Mayhem:




Paris and Fontainebleu Forest, 3 December 1942, St-Cyr's birthday, but a ‘nothing murder' to Kohler that rapidly builds to a terrifying conclusion.

‘An imaginable and enjoyable debut ... with this fascinating mixture of detective mystery and psychological thriller Janes has set himself a high standard which should win him many followers.' Edward French, Books.

‘Impressive ... Well imagined.' Books in Canada.

‘A Sûreté man and a Gestapo officer combine to turn 1942 Paris the seamy side out ... The offbeat pair gel ... fast and convincing.' The Oxford Times.

‘A funny and exciting book, beautifully documented.' Louis Malle, the great French film director.

‘Very good on atmosphere and on the difficult distinction between collaboration and survival.' Million Magazine.




Carousel:




The merry-go-round of Paris and the French Gestapo of the rue Lauriston.

‘The unorthodox detective partners in a haunting wartime series by J.Robert Janes make compassion their business. St-Cyr of the Sûreté Nationale and Hermann Kohler of the Gestapo work the mundane murder cases no one else wants to be bothered with. They cry for us all.' Marilyn Stasio, The New York Times Book Review.



‘Keeps the suspense burning slowly but with mounting power -- their most successful outing yet.' Kirkus Reviews.

‘The author, as he did in his first book about the duo, captures the seamy side of Paris, its ambience and its people, most trying to survive but some trying to get rich.' The Sunday Oklahoman.



Kaleidoscope:




A hill village in Provence and the murder of a weaver's friend.

*Starred review. ‘A superb historical mystery.' David Pitt, American Library Association.

‘Janes at his electrifying best.' The Spectator.

‘Janes ... writes a good plot, sturdy characters, and plenty of cliffhangers. His central characters are sympathetically and perceptively observed, evoking empathy in the reader who shares their horror at the brutality of war -- graphic and all-too-believable incidents which Janes has used well to authenticate his milieu and as a counterpoint to his detectives' human decency.' Roger Burford Mason, Quill and Quire.

‘In this engrossing series entry, the Mistral roars like Christ after a sinner as the two cops chase leads that take them back to a notorious financial scandal.' Tom Nolan, The Wall Street Journal.

‘Convincingly documents the wartime background of Nazi-occupied France ... will definitely gratify fans of the series.' Publishers Weekly.



Salamander:




A case of arson in the city of Lyon, home territory to the infamous Klaus Barbie of the SS.

*Starred review. ‘The most brilliantly unsettling of this fine series to date.' Kirkus Reviews.

‘Gritty, gruesome, and entirely captivating ... An exceedingly clever novel that should appeal to World War II buffs as well as mystery readers.' Booklist.

‘An unexpectedly intelligent mystery series with hidden twists and I was happy to have found it.' Erika Schmidt, Reference Cataloguing Librarian, the Mechanics Institute.

‘A richly rewarding read from both historical and psychological perspectives, Salamander will leave you ferreting out other Janes novels.' Rapport.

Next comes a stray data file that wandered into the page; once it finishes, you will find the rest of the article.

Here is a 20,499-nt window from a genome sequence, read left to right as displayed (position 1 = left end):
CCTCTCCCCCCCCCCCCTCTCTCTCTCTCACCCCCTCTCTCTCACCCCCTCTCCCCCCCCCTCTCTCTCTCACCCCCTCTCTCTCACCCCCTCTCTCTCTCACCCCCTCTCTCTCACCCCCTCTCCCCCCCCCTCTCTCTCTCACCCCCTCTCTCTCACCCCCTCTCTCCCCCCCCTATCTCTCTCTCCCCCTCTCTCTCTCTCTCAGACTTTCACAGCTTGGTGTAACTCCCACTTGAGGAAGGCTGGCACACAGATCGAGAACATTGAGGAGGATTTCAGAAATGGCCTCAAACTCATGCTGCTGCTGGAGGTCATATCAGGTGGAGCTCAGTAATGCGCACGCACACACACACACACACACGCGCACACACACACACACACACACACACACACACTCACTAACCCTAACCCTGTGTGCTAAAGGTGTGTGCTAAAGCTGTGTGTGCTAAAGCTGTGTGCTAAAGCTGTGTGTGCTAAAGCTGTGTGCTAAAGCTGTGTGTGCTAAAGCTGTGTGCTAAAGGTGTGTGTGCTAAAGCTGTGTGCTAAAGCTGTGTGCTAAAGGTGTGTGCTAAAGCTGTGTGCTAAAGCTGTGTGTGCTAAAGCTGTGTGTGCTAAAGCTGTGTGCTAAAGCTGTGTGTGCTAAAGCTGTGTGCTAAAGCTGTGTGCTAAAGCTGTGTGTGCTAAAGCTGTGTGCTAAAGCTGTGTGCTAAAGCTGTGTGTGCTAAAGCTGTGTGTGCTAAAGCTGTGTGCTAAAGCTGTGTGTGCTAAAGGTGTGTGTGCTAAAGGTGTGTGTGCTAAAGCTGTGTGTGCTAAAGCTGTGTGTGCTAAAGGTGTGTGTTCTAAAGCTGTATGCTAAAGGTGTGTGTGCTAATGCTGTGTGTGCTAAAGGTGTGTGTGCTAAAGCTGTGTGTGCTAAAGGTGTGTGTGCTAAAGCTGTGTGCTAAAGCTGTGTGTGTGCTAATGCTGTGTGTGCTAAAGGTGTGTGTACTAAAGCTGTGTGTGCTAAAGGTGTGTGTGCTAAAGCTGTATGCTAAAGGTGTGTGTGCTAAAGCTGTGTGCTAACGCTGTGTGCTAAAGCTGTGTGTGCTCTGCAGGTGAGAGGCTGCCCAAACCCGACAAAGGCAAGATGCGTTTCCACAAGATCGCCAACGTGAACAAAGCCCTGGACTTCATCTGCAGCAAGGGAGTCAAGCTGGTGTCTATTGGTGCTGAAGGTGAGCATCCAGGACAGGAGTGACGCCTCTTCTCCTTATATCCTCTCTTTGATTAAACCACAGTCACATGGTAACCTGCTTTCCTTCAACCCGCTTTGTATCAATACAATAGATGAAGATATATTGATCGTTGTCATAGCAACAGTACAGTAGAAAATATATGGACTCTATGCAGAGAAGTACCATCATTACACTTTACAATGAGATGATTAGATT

Mannequin:




Paris, the teenaged daughter of a neighbour is missing and her little brother has come to ask St-Cyr and Kohler to find her, but a bank robbery intrudes.

*Starred review. ‘Janes offers a searing picture ... of the German Occupation and, in his two protagonists, a believable bonding of improbable allies.' Publishers Weekly.

‘Well researched and powerfully written.' Marilyn Sherlock, The Historical Novels Review.

‘The dimension of Janes' knowledge throughout the series is impressive and extends to the slightest details of the culture of scarcity in everyday Paris. Finally there is Janes' enormous novelistic skill in handling several points of view. Overall, his creations have few rivals and one can only think of three that are his equal Philip Kerr's Berlin Noir trilogy, Michael Dibdin's Aurelio Zen series, and perhaps most particularly the eight-volume series of South African police procedurals by James McClure.' Reamy Jansen, the Bloomsbury Review.






Sandman:




*Notable Books of the Year 1997:Mysteries: 'Paris is being terrorized by a killer of schoolgirls in this harrowing policier featuring Jean-Louis St-Cyr (an inspector with the Sûreté Nationale) and Hermann Kohler (an agent of the Gestapo), a singular detective team assigned to investigate the 'everyday crimes' overlooked by history during the twilight of the Vichy government.'-Marilyn Stasio, The New York Times Book Review.

*1997's Best Books: PW's Choices: A Canadian author conjures up occupied Paris, 1943, in (this eighth) procedural following the investigative team of the Gestapo's Hermann Kohler and Jean-Louis St-Cyr of the Sûreté. Tracking the grim trail of a serial killer and rapist through the city, the pair encounters tawdriness in the military, the Church and among other opportunists capitalizing on the suffering of others.'-Publisher's Weekly.

*Exceptional Books of 1997: 'Kohler and St-Cyr pursue a serial killer in occupied Paris in 1943 in this finely etched mystery.' Library Booknotes, Bookman Book Review.